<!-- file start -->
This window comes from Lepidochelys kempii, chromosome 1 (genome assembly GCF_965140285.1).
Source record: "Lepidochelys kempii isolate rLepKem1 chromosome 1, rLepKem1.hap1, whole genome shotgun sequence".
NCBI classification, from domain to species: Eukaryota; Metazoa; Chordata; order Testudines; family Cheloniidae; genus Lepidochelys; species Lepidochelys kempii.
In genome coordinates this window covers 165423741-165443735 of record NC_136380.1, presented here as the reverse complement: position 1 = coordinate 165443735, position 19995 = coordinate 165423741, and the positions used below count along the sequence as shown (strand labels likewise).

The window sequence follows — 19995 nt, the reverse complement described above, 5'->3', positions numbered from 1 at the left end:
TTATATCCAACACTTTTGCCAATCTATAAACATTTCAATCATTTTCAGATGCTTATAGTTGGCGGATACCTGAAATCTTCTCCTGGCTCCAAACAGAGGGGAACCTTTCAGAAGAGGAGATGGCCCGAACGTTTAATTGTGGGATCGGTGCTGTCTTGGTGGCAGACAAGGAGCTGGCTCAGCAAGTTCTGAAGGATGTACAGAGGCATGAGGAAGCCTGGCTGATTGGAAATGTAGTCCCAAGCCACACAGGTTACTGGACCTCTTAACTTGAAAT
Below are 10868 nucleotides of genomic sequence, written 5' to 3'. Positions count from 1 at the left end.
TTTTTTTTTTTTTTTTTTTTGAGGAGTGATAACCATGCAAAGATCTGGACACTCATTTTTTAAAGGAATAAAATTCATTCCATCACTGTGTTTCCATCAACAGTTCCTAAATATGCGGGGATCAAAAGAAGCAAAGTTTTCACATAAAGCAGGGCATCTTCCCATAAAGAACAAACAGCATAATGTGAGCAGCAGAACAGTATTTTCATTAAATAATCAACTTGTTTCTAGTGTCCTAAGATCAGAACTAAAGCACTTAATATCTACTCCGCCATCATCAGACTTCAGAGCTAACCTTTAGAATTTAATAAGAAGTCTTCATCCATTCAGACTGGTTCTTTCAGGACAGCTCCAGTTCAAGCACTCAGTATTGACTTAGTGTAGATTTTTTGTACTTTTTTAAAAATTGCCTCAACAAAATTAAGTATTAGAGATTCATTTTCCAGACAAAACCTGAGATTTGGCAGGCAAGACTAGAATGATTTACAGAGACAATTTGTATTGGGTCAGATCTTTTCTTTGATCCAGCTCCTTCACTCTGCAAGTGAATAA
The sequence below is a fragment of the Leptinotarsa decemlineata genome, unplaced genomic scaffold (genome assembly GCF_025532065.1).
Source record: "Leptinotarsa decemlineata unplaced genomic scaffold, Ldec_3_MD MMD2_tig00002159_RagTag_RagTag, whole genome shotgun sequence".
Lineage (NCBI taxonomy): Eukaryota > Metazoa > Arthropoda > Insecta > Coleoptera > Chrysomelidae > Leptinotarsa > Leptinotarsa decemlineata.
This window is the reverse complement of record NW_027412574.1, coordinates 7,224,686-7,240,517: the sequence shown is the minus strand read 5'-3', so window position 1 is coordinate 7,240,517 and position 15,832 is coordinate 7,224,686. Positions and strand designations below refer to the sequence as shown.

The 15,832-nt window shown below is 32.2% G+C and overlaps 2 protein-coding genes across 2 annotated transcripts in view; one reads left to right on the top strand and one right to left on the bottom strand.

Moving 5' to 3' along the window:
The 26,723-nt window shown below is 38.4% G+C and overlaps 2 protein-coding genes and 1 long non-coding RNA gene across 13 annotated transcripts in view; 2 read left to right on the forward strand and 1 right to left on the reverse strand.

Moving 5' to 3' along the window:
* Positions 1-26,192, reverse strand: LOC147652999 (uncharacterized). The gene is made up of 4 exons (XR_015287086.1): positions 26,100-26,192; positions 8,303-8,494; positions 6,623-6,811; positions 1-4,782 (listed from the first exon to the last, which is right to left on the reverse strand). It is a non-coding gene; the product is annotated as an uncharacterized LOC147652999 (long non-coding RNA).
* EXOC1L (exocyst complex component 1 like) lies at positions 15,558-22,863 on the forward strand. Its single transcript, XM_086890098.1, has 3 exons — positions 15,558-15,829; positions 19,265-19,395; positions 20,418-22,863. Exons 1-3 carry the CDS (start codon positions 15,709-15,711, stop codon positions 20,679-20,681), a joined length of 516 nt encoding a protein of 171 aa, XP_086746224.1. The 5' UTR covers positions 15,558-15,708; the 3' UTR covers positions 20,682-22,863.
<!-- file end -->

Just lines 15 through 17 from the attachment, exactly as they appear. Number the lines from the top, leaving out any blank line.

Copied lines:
The 26,723-nt window shown below is 38.4% G+C and overlaps 2 protein-coding genes and 1 long non-coding RNA gene across 13 annotated transcripts in view; 2 read left to right on the forward strand and 1 right to left on the reverse strand.

Moving 5' to 3' along the window:
* Positions 1-26,192, reverse strand: LOC147652999 (uncharacterized). The gene is made up of 4 exons (XR_015287086.1): positions 26,100-26,192; positions 8,303-8,494; positions 6,623-6,811; positions 1-4,782 (listed from the first exon to the last, which is right to left on the reverse strand). It is a non-coding gene; the product is annotated as an uncharacterized LOC147652999 (long non-coding RNA).